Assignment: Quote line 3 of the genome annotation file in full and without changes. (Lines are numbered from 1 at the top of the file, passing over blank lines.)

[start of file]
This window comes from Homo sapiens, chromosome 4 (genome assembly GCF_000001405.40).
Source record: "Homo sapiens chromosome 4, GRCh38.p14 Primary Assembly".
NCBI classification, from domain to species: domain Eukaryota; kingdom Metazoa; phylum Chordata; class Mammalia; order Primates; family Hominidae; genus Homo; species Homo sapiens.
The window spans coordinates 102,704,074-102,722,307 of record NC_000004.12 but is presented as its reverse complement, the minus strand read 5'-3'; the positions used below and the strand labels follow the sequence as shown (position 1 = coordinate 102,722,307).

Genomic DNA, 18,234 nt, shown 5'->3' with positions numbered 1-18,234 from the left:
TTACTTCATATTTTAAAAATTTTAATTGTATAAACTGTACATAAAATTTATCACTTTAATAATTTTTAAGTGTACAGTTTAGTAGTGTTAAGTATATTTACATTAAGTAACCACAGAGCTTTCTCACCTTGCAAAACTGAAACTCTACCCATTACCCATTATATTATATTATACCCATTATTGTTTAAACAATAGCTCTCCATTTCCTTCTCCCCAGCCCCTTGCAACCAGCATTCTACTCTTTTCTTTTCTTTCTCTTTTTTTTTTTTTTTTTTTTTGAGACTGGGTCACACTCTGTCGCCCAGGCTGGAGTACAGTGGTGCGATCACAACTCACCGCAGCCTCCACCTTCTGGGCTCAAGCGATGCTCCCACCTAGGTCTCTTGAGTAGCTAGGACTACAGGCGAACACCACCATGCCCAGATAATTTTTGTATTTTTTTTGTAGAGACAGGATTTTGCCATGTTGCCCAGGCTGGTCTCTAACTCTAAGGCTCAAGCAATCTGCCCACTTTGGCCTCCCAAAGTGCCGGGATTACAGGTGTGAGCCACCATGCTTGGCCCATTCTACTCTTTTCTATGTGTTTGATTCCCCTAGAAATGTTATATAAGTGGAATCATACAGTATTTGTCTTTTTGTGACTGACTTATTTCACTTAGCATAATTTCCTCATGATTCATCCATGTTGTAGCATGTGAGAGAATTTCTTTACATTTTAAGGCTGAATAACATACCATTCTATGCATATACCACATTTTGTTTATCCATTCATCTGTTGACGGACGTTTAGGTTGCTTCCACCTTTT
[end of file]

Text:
NCBI classification, from domain to species: domain Eukaryota; kingdom Metazoa; phylum Chordata; class Mammalia; order Primates; family Hominidae; genus Homo; species Homo sapiens.